Coxsackievirus affecting children and adults
Local health providers are seeing more cases of hand, foot and mouth disease, also known as coxsackievirus.
The virus gets its name from small red sores that often appear in the mouth and rashes that appear on the palms of the hands and soles of the feet. It’s made national headlines in recent weeks after two Major League Baseball players contracted the disease after appearing at a kids’ baseball camp. In addition to Kentucky, outbreaks have been reported in Indiana, South Carolina, Tennessee and Virginia.
“We’ve certainly seen an influx,” said Meredith K. Irwin, M.D., pediatrician with Norton Children’s Medical Group . “The virus really seems to be making the rounds at day care centers.”
Hand, foot and mouth symptoms
Find a pediatrician
Hand, foot and mouth disease can be spread through kissing, hugging, or sharing food and drinks. The disease also can be transmitted through coughs, sneezes or contact with germs from a baby’s diaper. The usual period from initial infection to onset of signs and symptoms is three to six days.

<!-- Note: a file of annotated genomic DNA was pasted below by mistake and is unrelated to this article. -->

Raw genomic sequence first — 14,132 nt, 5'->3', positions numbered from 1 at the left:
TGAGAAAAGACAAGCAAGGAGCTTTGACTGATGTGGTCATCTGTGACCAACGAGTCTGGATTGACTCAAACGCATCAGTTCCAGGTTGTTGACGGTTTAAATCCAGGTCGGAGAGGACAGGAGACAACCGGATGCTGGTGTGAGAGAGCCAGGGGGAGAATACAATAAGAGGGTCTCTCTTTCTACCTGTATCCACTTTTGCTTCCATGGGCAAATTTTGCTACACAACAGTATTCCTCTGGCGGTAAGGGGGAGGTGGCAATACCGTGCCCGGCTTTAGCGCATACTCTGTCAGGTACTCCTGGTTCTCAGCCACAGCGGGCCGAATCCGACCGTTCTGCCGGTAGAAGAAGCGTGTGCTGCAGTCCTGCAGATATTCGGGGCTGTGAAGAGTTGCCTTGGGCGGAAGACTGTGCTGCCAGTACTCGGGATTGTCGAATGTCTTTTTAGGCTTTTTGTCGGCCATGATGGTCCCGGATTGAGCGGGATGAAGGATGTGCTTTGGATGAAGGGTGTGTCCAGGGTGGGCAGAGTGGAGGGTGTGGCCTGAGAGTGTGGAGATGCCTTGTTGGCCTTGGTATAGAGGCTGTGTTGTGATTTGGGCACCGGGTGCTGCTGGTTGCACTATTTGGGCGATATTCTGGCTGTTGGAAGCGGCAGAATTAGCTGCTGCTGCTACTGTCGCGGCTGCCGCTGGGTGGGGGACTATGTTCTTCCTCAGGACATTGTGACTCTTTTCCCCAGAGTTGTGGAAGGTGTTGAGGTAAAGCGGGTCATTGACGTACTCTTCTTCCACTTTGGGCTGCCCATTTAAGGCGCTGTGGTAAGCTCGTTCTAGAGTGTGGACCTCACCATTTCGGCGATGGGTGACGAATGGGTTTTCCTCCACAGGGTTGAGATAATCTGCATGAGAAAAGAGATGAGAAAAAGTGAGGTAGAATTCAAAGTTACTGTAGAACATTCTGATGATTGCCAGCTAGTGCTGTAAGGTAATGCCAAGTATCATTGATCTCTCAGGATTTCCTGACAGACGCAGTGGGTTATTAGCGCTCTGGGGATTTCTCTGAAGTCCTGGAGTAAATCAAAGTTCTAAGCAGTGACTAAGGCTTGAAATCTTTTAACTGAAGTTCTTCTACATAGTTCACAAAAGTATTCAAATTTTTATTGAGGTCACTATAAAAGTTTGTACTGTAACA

A fever often is the first sign, followed by a sore throat and sometimes a poor appetite and general sick feeling. Body sores develop a few days later.
There’s no specific treatment for hand, foot and mouth disease, but Dr. Irwin says there are steps to limit exposure.
“Frequent hand-washing and avoiding close contact with people who are infected may help reduce you and your child’s risk of infection,” she said. “And if your child is displaying the symptoms, keep them home.”
Hand, foot and mouth disease may cause all of the following signs and symptoms, or just some of them. They include:
- Sore throat
- Feeling of being unwell (malaise)
- Painful red, blister-like lesions on the tongue, gums and inside of the cheeks
- A red rash, without itching but sometimes with blistering, on the palms, soles and sometimes the buttocks
- Irritability in infants and toddlers
- Loss of appetite